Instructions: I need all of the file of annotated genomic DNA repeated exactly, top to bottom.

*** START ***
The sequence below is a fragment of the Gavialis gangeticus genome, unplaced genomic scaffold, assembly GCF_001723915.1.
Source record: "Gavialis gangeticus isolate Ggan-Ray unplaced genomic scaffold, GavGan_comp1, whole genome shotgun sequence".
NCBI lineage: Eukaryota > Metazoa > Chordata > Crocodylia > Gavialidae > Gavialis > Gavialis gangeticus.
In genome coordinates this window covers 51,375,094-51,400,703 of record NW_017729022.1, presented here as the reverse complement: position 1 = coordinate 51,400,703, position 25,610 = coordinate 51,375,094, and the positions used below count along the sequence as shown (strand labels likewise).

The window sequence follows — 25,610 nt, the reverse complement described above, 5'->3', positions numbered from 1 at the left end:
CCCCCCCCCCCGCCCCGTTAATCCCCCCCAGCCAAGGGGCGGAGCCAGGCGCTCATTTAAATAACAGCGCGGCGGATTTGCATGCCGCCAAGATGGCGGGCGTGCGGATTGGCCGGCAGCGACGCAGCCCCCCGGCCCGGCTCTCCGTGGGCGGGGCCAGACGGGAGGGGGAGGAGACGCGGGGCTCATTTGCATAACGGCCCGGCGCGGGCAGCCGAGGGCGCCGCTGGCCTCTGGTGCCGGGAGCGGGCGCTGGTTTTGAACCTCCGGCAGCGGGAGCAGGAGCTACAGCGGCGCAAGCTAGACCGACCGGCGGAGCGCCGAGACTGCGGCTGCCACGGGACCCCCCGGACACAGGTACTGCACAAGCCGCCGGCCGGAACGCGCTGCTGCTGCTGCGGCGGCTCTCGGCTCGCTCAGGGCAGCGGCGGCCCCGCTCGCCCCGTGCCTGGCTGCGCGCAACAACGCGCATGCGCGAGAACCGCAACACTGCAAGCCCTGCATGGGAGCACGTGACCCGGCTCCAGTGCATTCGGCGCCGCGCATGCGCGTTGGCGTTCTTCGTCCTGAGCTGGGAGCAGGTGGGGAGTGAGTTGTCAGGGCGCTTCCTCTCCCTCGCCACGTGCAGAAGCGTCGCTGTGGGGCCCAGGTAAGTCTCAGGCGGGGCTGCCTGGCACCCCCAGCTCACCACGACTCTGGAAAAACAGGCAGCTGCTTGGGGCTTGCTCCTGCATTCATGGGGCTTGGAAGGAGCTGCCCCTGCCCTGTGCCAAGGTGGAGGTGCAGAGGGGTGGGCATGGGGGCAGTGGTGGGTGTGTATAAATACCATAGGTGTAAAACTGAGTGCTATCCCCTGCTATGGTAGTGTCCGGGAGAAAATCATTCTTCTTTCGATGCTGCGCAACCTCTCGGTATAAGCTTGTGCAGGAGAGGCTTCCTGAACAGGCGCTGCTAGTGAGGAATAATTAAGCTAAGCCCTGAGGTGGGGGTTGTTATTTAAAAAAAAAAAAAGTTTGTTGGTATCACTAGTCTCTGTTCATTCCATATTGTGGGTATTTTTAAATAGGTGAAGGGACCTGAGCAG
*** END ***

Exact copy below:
The sequence below is a fragment of the Gavialis gangeticus genome, unplaced genomic scaffold, assembly GCF_001723915.1.
Source record: "Gavialis gangeticus isolate Ggan-Ray unplaced genomic scaffold, GavGan_comp1, whole genome shotgun sequence".
NCBI lineage: Eukaryota > Metazoa > Chordata > Crocodylia > Gavialidae > Gavialis > Gavialis gangeticus.
In genome coordinates this window covers 51,375,094-51,400,703 of record NW_017729022.1, presented here as the reverse complement: position 1 = coordinate 51,400,703, position 25,610 = coordinate 51,375,094, and the positions used below count along the sequence as shown (strand labels likewise).

The window sequence follows — 25,610 nt, the reverse complement described above, 5'->3', positions numbered from 1 at the left end:
CCCCCCCCCCCGCCCCGTTAATCCCCCCCAGCCAAGGGGCGGAGCCAGGCGCTCATTTAAATAACAGCGCGGCGGATTTGCATGCCGCCAAGATGGCGGGCGTGCGGATTGGCCGGCAGCGACGCAGCCCCCCGGCCCGGCTCTCCGTGGGCGGGGCCAGACGGGAGGGGGAGGAGACGCGGGGCTCATTTGCATAACGGCCCGGCGCGGGCAGCCGAGGGCGCCGCTGGCCTCTGGTGCCGGGAGCGGGCGCTGGTTTTGAACCTCCGGCAGCGGGAGCAGGAGCTACAGCGGCGCAAGCTAGACCGACCGGCGGAGCGCCGAGACTGCGGCTGCCACGGGACCCCCCGGACACAGGTACTGCACAAGCCGCCGGCCGGAACGCGCTGCTGCTGCTGCGGCGGCTCTCGGCTCGCTCAGGGCAGCGGCGGCCCCGCTCGCCCCGTGCCTGGCTGCGCGCAACAACGCGCATGCGCGAGAACCGCAACACTGCAAGCCCTGCATGGGAGCACGTGACCCGGCTCCAGTGCATTCGGCGCCGCGCATGCGCGTTGGCGTTCTTCGTCCTGAGCTGGGAGCAGGTGGGGAGTGAGTTGTCAGGGCGCTTCCTCTCCCTCGCCACGTGCAGAAGCGTCGCTGTGGGGCCCAGGTAAGTCTCAGGCGGGGCTGCCTGGCACCCCCAGCTCACCACGACTCTGGAAAAACAGGCAGCTGCTTGGGGCTTGCTCCTGCATTCATGGGGCTTGGAAGGAGCTGCCCCTGCCCTGTGCCAAGGTGGAGGTGCAGAGGGGTGGGCATGGGGGCAGTGGTGGGTGTGTATAAATACCATAGGTGTAAAACTGAGTGCTATCCCCTGCTATGGTAGTGTCCGGGAGAAAATCATTCTTCTTTCGATGCTGCGCAACCTCTCGGTATAAGCTTGTGCAGGAGAGGCTTCCTGAACAGGCGCTGCTAGTGAGGAATAATTAAGCTAAGCCCTGAGGTGGGGGTTGTTATTTAAAAAAAAAAAAAGTTTGTTGGTATCACTAGTCTCTGTTCATTCCATATTGTGGGTATTTTTAAATAGGTGAAGGGACCTGAGCAG